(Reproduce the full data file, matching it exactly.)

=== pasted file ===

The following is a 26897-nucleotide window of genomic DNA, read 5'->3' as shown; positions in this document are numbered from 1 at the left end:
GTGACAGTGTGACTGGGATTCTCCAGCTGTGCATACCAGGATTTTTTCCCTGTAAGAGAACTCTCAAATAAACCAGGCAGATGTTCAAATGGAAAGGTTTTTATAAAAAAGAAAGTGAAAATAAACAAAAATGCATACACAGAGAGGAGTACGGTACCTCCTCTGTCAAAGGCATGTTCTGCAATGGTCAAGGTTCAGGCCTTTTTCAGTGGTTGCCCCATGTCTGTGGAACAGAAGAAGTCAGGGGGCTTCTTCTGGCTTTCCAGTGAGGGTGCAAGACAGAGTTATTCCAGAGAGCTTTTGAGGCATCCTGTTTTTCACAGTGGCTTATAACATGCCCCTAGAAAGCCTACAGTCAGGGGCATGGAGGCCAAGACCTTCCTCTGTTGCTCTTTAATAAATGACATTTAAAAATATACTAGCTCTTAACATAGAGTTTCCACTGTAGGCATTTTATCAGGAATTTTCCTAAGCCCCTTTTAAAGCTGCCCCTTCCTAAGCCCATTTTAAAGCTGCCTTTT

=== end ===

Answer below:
The following is a 26897-nucleotide window of genomic DNA, read 5'->3' as shown; positions in this document are numbered from 1 at the left end:
GTGACAGTGTGACTGGGATTCTCCAGCTGTGCATACCAGGATTTTTTCCCTGTAAGAGAACTCTCAAATAAACCAGGCAGATGTTCAAATGGAAAGGTTTTTATAAAAAAGAAAGTGAAAATAAACAAAAATGCATACACAGAGAGGAGTACGGTACCTCCTCTGTCAAAGGCATGTTCTGCAATGGTCAAGGTTCAGGCCTTTTTCAGTGGTTGCCCCATGTCTGTGGAACAGAAGAAGTCAGGGGGCTTCTTCTGGCTTTCCAGTGAGGGTGCAAGACAGAGTTATTCCAGAGAGCTTTTGAGGCATCCTGTTTTTCACAGTGGCTTATAACATGCCCCTAGAAAGCCTACAGTCAGGGGCATGGAGGCCAAGACCTTCCTCTGTTGCTCTTTAATAAATGACATTTAAAAATATACTAGCTCTTAACATAGAGTTTCCACTGTAGGCATTTTATCAGGAATTTTCCTAAGCCCCTTTTAAAGCTGCCCCTTCCTAAGCCCATTTTAAAGCTGCCTTTT